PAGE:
Tuesday, May 19, 2009

Digging deeper into the roots of fairy tales

There is a fascinating new article in the May 22 Chronicle Review (UPDATE—you can read the entire article at their site for free; thanks for sending us the link, Jennifer). You can also read it in the print edition that's out now.

In the article, Jennifer Howard discusses our new book, Fairy Tales: A New History, at length while exploring how fairy-tale scholars dig deeper into the genre's complex history. Howard explains that Fairy Tales author Ruth B. Bottigheimer has taken issue with the the old story line about the genre:

"It has been said so often that the folk invented and disseminated fairy tales that this assumption has become an unquestioned proposition," Bottigheimer writes in the [book's] introduction ... "It may therefore surprise readers that folk invention and transmission of fairy tales has no basis in verifiable fact. Literary analysis undermines it, literary history rejects it, social history repudiates it, and publishing history ... contradicts it."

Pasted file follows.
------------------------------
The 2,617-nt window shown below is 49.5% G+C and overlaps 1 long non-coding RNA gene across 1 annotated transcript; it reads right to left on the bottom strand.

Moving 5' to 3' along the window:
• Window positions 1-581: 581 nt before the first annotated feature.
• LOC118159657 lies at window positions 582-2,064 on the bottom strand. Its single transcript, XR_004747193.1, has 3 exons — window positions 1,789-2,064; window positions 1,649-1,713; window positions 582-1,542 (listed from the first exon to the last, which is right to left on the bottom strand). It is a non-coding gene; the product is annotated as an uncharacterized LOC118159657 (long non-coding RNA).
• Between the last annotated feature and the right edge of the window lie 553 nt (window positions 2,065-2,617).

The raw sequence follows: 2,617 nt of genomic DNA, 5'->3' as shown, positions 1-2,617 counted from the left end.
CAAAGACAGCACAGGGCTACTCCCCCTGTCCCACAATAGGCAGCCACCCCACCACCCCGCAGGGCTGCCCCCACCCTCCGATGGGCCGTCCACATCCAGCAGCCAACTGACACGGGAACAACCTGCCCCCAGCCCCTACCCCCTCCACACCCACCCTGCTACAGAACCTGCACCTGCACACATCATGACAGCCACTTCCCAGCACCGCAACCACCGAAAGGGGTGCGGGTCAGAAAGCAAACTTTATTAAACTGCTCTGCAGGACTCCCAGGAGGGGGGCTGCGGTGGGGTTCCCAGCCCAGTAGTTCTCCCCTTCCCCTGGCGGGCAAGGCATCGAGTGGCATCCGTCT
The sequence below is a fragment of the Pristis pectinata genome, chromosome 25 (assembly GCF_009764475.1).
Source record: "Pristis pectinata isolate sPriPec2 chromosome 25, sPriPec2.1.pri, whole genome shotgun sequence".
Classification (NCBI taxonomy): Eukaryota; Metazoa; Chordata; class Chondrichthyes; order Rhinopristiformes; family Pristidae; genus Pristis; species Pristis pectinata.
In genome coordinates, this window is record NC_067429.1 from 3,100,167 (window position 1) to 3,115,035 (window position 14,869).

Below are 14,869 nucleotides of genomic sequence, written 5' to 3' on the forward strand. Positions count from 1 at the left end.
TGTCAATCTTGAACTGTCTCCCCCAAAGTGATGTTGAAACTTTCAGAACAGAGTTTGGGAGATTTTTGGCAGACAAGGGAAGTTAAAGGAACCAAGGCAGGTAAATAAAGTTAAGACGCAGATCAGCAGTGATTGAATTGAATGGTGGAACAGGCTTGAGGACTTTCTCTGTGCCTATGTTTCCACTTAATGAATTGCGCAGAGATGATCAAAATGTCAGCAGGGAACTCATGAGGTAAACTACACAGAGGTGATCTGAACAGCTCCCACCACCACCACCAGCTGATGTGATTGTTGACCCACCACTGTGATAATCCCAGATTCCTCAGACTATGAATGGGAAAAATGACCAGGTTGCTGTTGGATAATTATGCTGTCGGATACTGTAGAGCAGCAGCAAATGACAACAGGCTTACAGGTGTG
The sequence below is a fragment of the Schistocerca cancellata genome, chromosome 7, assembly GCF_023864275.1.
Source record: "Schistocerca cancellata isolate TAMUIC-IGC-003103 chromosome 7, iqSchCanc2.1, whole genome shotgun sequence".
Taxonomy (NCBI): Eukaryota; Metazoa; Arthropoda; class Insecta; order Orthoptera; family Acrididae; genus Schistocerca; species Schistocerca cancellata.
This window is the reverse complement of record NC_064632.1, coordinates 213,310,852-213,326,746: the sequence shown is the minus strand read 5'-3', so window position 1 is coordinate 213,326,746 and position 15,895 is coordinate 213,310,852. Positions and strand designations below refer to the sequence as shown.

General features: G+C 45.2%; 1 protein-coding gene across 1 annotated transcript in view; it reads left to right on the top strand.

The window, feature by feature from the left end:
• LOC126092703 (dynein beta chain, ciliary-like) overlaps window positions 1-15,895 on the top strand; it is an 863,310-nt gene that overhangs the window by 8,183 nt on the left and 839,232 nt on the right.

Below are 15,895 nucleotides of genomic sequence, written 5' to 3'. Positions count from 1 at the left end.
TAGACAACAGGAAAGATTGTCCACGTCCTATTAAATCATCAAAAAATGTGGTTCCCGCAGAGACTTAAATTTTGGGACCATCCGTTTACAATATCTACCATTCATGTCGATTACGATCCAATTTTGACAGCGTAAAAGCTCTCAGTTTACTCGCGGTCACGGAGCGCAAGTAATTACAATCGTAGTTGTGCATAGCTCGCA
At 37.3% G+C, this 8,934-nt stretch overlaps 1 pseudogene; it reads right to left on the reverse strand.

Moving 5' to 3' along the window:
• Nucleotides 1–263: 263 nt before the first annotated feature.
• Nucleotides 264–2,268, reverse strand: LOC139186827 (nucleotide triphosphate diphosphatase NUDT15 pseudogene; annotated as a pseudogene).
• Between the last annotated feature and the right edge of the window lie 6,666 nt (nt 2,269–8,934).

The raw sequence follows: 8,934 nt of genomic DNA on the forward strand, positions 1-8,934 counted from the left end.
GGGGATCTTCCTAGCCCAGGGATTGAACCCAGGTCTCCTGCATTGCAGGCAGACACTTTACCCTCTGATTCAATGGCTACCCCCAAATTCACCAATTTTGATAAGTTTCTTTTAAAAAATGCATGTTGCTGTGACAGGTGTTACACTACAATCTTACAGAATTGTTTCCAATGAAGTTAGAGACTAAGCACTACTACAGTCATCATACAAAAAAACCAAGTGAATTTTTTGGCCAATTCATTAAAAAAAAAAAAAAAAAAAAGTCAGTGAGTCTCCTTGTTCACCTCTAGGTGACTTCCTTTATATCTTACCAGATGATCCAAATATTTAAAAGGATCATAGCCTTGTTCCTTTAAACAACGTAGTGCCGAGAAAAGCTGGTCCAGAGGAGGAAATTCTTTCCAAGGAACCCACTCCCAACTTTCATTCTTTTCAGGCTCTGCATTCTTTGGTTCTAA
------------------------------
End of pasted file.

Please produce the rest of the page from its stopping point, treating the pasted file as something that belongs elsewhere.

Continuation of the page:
Howard notes how this line of thinking has not exactly made Bottigheimer the "belle of the ball at recent folklore gatherings." For example, there was this response to her work at an annual conference from a few years back:

Dan Ben-Amos teaches in the University of Pennsylvania's graduate program in folklore and folklife and its Near Eastern languages and civilizations department, and is the undergraduate chair of the university's comparative-literature program. Ben-Amos was in the audience in 2005 when Bottigheimer gave a presentation at the annual congress of the International Society for Folk Narrative Research, in Tartu, Estonia. "The whole audience went up in arms against her," Ben-Amos says. "I have never seen a scene like that in an international meeting or an American meeting."
If folklorists up in arms has you intrigued, we recommend you read the rest of the article. And also check out Bottigheimer's book, Fairy Tales, to see what all the fuss is about.